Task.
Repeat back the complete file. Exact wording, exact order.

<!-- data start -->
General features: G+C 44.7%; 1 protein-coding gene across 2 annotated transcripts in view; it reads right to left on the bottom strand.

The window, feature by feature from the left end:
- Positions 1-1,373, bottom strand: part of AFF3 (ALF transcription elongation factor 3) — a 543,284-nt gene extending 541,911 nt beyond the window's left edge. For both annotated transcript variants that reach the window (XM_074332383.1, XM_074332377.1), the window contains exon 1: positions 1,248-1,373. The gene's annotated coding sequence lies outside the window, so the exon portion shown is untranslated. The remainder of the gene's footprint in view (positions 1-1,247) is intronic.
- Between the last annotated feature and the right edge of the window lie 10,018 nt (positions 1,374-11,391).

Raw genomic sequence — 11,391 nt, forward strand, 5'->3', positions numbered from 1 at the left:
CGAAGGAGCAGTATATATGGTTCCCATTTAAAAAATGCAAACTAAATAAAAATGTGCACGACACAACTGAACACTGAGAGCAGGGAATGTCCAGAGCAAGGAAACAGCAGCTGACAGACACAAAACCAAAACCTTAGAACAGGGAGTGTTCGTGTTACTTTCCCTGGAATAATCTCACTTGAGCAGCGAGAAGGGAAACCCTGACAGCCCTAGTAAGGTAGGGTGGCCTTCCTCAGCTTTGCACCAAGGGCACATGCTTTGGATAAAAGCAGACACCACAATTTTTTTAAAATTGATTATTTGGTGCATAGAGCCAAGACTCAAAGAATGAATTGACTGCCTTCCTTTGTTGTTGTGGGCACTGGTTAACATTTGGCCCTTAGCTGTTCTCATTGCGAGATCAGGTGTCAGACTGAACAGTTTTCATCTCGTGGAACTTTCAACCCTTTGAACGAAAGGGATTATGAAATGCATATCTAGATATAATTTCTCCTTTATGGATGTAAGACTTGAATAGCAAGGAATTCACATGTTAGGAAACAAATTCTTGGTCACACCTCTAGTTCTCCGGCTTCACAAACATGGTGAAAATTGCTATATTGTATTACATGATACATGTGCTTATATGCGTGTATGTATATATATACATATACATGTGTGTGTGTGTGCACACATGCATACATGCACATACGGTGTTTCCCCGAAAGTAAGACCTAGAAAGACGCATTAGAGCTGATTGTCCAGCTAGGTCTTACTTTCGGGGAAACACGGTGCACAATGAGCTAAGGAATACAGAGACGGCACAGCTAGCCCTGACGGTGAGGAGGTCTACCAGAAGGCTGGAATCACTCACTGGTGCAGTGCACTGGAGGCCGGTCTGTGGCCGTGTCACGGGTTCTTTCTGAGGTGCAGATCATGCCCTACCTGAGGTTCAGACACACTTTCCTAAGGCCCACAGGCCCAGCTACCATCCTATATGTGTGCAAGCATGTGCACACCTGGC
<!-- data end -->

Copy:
General features: G+C 44.7%; 1 protein-coding gene across 2 annotated transcripts in view; it reads right to left on the bottom strand.

The window, feature by feature from the left end:
- Positions 1-1,373, bottom strand: part of AFF3 (ALF transcription elongation factor 3) — a 543,284-nt gene extending 541,911 nt beyond the window's left edge. For both annotated transcript variants that reach the window (XM_074332383.1, XM_074332377.1), the window contains exon 1: positions 1,248-1,373. The gene's annotated coding sequence lies outside the window, so the exon portion shown is untranslated. The remainder of the gene's footprint in view (positions 1-1,247) is intronic.
- Between the last annotated feature and the right edge of the window lie 10,018 nt (positions 1,374-11,391).

Raw genomic sequence — 11,391 nt, forward strand, 5'->3', positions numbered from 1 at the left:
CGAAGGAGCAGTATATATGGTTCCCATTTAAAAAATGCAAACTAAATAAAAATGTGCACGACACAACTGAACACTGAGAGCAGGGAATGTCCAGAGCAAGGAAACAGCAGCTGACAGACACAAAACCAAAACCTTAGAACAGGGAGTGTTCGTGTTACTTTCCCTGGAATAATCTCACTTGAGCAGCGAGAAGGGAAACCCTGACAGCCCTAGTAAGGTAGGGTGGCCTTCCTCAGCTTTGCACCAAGGGCACATGCTTTGGATAAAAGCAGACACCACAATTTTTTTAAAATTGATTATTTGGTGCATAGAGCCAAGACTCAAAGAATGAATTGACTGCCTTCCTTTGTTGTTGTGGGCACTGGTTAACATTTGGCCCTTAGCTGTTCTCATTGCGAGATCAGGTGTCAGACTGAACAGTTTTCATCTCGTGGAACTTTCAACCCTTTGAACGAAAGGGATTATGAAATGCATATCTAGATATAATTTCTCCTTTATGGATGTAAGACTTGAATAGCAAGGAATTCACATGTTAGGAAACAAATTCTTGGTCACACCTCTAGTTCTCCGGCTTCACAAACATGGTGAAAATTGCTATATTGTATTACATGATACATGTGCTTATATGCGTGTATGTATATATATACATATACATGTGTGTGTGTGTGCACACATGCATACATGCACATACGGTGTTTCCCCGAAAGTAAGACCTAGAAAGACGCATTAGAGCTGATTGTCCAGCTAGGTCTTACTTTCGGGGAAACACGGTGCACAATGAGCTAAGGAATACAGAGACGGCACAGCTAGCCCTGACGGTGAGGAGGTCTACCAGAAGGCTGGAATCACTCACTGGTGCAGTGCACTGGAGGCCGGTCTGTGGCCGTGTCACGGGTTCTTTCTGAGGTGCAGATCATGCCCTACCTGAGGTTCAGACACACTTTCCTAAGGCCCACAGGCCCAGCTACCATCCTATATGTGTGCAAGCATGTGCACACCTGGC